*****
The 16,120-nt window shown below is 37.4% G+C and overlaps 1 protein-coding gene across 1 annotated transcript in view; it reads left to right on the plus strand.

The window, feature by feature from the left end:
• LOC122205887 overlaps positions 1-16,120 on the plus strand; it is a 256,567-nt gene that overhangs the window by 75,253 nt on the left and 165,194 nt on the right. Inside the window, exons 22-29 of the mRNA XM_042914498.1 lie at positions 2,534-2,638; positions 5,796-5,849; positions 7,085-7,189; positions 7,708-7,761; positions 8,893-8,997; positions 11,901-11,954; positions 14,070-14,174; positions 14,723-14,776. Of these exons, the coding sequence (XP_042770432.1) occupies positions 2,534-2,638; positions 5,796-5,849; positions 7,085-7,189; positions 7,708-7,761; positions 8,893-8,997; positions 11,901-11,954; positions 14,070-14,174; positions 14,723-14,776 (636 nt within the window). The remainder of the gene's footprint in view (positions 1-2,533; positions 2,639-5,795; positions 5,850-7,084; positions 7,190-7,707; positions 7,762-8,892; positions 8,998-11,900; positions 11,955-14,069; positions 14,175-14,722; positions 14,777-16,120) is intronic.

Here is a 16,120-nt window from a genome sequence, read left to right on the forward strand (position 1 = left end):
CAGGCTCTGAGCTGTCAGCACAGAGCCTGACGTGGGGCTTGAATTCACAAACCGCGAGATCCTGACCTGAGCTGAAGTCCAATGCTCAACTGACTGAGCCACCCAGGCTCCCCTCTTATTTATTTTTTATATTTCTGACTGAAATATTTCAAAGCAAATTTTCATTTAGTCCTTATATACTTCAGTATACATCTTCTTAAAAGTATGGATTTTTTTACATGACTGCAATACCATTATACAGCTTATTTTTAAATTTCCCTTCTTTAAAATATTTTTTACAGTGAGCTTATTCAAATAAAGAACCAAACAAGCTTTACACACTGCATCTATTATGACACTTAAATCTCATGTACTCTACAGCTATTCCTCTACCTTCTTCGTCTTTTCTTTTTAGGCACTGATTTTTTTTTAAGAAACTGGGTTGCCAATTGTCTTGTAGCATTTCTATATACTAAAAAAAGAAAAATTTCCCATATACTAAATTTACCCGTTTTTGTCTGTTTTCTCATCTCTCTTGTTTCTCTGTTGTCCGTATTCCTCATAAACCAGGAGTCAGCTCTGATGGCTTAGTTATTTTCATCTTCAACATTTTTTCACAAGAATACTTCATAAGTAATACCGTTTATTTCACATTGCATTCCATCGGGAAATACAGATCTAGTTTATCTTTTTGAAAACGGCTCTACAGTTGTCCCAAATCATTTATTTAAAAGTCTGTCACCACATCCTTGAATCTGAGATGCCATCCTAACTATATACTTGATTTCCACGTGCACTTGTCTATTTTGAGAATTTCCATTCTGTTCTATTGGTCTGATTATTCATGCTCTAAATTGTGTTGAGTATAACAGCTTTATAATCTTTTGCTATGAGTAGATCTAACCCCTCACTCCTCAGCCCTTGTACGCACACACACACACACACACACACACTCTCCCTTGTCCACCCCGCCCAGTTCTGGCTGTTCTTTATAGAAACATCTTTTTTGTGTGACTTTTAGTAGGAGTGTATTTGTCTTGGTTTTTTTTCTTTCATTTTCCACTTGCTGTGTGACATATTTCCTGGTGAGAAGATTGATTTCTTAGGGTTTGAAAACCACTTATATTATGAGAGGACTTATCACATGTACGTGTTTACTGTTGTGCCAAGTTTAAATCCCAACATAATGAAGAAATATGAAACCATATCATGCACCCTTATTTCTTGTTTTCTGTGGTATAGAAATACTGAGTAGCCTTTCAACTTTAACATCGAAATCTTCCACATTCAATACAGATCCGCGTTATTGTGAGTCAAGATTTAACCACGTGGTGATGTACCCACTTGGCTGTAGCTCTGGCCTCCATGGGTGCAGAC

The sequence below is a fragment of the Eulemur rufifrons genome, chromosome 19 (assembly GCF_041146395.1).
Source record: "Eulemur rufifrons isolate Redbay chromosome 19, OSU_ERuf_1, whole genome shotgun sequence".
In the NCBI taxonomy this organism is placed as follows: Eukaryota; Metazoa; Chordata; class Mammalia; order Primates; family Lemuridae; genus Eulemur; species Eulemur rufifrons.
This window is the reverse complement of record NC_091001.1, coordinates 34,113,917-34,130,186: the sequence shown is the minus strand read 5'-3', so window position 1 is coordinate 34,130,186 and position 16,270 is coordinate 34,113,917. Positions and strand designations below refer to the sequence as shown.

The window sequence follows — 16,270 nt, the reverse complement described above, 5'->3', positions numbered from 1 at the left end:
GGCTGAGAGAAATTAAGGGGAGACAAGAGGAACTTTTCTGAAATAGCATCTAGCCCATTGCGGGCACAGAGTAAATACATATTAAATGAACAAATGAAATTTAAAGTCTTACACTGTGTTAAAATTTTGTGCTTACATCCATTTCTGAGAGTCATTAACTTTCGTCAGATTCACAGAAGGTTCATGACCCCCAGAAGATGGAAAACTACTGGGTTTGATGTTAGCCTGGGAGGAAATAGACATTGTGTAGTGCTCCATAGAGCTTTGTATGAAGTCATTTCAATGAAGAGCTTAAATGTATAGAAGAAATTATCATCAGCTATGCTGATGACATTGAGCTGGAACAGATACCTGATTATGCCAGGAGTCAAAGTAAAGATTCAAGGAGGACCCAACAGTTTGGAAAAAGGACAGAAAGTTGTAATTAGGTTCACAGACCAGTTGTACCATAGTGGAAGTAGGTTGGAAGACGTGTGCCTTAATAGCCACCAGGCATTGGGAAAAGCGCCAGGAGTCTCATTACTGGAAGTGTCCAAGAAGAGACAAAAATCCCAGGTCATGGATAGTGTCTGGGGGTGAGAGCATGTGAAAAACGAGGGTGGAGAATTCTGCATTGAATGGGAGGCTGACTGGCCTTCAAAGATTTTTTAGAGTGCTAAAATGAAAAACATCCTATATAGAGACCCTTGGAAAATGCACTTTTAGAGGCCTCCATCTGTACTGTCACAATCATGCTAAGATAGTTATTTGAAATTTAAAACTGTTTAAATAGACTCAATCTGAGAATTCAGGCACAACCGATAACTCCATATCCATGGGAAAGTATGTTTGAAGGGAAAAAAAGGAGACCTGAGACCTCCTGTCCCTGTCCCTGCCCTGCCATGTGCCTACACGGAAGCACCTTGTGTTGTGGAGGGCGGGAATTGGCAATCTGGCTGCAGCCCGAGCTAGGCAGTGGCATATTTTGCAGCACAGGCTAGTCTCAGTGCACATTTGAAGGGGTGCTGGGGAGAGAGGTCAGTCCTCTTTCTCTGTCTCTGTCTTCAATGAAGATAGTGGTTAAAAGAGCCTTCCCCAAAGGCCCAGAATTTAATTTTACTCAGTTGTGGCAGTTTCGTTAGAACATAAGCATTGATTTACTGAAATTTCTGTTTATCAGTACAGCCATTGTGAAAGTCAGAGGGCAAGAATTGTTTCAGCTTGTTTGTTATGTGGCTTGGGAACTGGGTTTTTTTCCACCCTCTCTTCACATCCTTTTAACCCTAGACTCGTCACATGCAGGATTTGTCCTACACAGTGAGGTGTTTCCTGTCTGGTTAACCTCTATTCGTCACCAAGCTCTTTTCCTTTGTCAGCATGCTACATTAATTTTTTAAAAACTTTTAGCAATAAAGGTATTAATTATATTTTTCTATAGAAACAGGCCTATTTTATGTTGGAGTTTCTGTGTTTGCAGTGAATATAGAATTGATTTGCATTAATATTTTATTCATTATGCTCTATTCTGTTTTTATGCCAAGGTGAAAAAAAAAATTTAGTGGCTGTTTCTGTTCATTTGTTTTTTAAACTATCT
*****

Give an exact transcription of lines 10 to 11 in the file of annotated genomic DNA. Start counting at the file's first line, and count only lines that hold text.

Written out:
The window sequence follows — 16,270 nt, the reverse complement described above, 5'->3', positions numbered from 1 at the left end:
GGCTGAGAGAAATTAAGGGGAGACAAGAGGAACTTTTCTGAAATAGCATCTAGCCCATTGCGGGCACAGAGTAAATACATATTAAATGAACAAATGAAATTTAAAGTCTTACACTGTGTTAAAATTTTGTGCTTACATCCATTTCTGAGAGTCATTAACTTTCGTCAGATTCACAGAAGGTTCATGACCCCCAGAAGATGGAAAACTACTGGGTTTGATGTTAGCCTGGGAGGAAATAGACATTGTGTAGTGCTCCATAGAGCTTTGTATGAAGTCATTTCAATGAAGAGCTTAAATGTATAGAAGAAATTATCATCAGCTATGCTGATGACATTGAGCTGGAACAGATACCTGATTATGCCAGGAGTCAAAGTAAAGATTCAAGGAGGACCCAACAGTTTGGAAAAAGGACAGAAAGTTGTAATTAGGTTCACAGACCAGTTGTACCATAGTGGAAGTAGGTTGGAAGACGTGTGCCTTAATAGCCACCAGGCATTGGGAAAAGCGCCAGGAGTCTCATTACTGGAAGTGTCCAAGAAGAGACAAAAATCCCAGGTCATGGATAGTGTCTGGGGGTGAGAGCATGTGAAAAACGAGGGTGGAGAATTCTGCATTGAATGGGAGGCTGACTGGCCTTCAAAGATTTTTTAGAGTGCTAAAATGAAAAACATCCTATATAGAGACCCTTGGAAAATGCACTTTTAGAGGCCTCCATCTGTACTGTCACAATCATGCTAAGATAGTTATTTGAAATTTAAAACTGTTTAAATAGACTCAATCTGAGAATTCAGGCACAACCGATAACTCCATATCCATGGGAAAGTATGTTTGAAGGGAAAAAAAGGAGACCTGAGACCTCCTGTCCCTGTCCCTGCCCTGCCATGTGCCTACACGGAAGCACCTTGTGTTGTGGAGGGCGGGAATTGGCAATCTGGCTGCAGCCCGAGCTAGGCAGTGGCATATTTTGCAGCACAGGCTAGTCTCAGTGCACATTTGAAGGGGTGCTGGGGAGAGAGGTCAGTCCTCTTTCTCTGTCTCTGTCTTCAATGAAGATAGTGGTTAAAAGAGCCTTCCCCAAAGGCCCAGAATTTAATTTTACTCAGTTGTGGCAGTTTCGTTAGAACATAAGCATTGATTTACTGAAATTTCTGTTTATCAGTACAGCCATTGTGAAAGTCAGAGGGCAAGAATTGTTTCAGCTTGTTTGTTATGTGGCTTGGGAACTGGGTTTTTTTCCACCCTCTCTTCACATCCTTTTAACCCTAGACTCGTCACATGCAGGATTTGTCCTACACAGTGAGGTGTTTCCTGTCTGGTTAACCTCTATTCGTCACCAAGCTCTTTTCCTTTGTCAGCATGCTACATTAATTTTTTAAAAACTTTTAGCAATAAAGGTATTAATTATATTTTTCTATAGAAACAGGCCTATTTTATGTTGGAGTTTCTGTGTTTGCAGTGAATATAGAATTGATTTGCATTAATATTTTATTCATTATGCTCTATTCTGTTTTTATGCCAAGGTGAAAAAAAAAATTTAGTGGCTGTTTCTGTTCATTTGTTTTTTAAACTATCT